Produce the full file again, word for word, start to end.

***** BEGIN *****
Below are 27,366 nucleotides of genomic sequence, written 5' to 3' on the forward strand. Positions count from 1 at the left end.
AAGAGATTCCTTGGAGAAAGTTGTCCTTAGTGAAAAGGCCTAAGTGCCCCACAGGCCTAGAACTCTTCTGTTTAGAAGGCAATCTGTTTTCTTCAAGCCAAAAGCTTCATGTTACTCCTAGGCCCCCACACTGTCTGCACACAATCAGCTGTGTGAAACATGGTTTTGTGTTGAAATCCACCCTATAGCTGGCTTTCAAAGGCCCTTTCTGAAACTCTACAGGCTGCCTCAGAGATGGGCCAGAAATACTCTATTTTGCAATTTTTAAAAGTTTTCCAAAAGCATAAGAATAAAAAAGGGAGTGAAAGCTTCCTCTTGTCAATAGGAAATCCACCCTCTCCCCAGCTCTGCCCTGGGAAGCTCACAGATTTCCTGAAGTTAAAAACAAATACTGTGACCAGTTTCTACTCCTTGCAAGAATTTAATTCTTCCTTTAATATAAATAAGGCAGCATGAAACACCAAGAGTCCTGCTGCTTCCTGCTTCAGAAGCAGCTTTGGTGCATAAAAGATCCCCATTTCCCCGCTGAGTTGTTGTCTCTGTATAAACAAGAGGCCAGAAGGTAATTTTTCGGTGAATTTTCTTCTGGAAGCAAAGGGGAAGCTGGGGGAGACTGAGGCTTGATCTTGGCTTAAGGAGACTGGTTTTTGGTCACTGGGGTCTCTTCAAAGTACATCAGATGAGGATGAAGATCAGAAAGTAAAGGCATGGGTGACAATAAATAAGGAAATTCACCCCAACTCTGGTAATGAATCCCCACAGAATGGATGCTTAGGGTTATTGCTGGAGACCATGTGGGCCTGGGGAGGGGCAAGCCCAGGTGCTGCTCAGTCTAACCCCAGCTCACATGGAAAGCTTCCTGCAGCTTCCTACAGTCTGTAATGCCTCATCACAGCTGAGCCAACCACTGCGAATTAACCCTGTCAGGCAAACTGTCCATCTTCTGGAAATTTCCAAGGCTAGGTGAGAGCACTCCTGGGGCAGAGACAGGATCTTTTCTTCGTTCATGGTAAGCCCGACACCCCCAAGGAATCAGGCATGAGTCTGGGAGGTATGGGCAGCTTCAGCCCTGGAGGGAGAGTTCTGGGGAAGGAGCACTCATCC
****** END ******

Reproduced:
Below are 27,366 nucleotides of genomic sequence, written 5' to 3' on the forward strand. Positions count from 1 at the left end.
AAGAGATTCCTTGGAGAAAGTTGTCCTTAGTGAAAAGGCCTAAGTGCCCCACAGGCCTAGAACTCTTCTGTTTAGAAGGCAATCTGTTTTCTTCAAGCCAAAAGCTTCATGTTACTCCTAGGCCCCCACACTGTCTGCACACAATCAGCTGTGTGAAACATGGTTTTGTGTTGAAATCCACCCTATAGCTGGCTTTCAAAGGCCCTTTCTGAAACTCTACAGGCTGCCTCAGAGATGGGCCAGAAATACTCTATTTTGCAATTTTTAAAAGTTTTCCAAAAGCATAAGAATAAAAAAGGGAGTGAAAGCTTCCTCTTGTCAATAGGAAATCCACCCTCTCCCCAGCTCTGCCCTGGGAAGCTCACAGATTTCCTGAAGTTAAAAACAAATACTGTGACCAGTTTCTACTCCTTGCAAGAATTTAATTCTTCCTTTAATATAAATAAGGCAGCATGAAACACCAAGAGTCCTGCTGCTTCCTGCTTCAGAAGCAGCTTTGGTGCATAAAAGATCCCCATTTCCCCGCTGAGTTGTTGTCTCTGTATAAACAAGAGGCCAGAAGGTAATTTTTCGGTGAATTTTCTTCTGGAAGCAAAGGGGAAGCTGGGGGAGACTGAGGCTTGATCTTGGCTTAAGGAGACTGGTTTTTGGTCACTGGGGTCTCTTCAAAGTACATCAGATGAGGATGAAGATCAGAAAGTAAAGGCATGGGTGACAATAAATAAGGAAATTCACCCCAACTCTGGTAATGAATCCCCACAGAATGGATGCTTAGGGTTATTGCTGGAGACCATGTGGGCCTGGGGAGGGGCAAGCCCAGGTGCTGCTCAGTCTAACCCCAGCTCACATGGAAAGCTTCCTGCAGCTTCCTACAGTCTGTAATGCCTCATCACAGCTGAGCCAACCACTGCGAATTAACCCTGTCAGGCAAACTGTCCATCTTCTGGAAATTTCCAAGGCTAGGTGAGAGCACTCCTGGGGCAGAGACAGGATCTTTTCTTCGTTCATGGTAAGCCCGACACCCCCAAGGAATCAGGCATGAGTCTGGGAGGTATGGGCAGCTTCAGCCCTGGAGGGAGAGTTCTGGGGAAGGAGCACTCATCC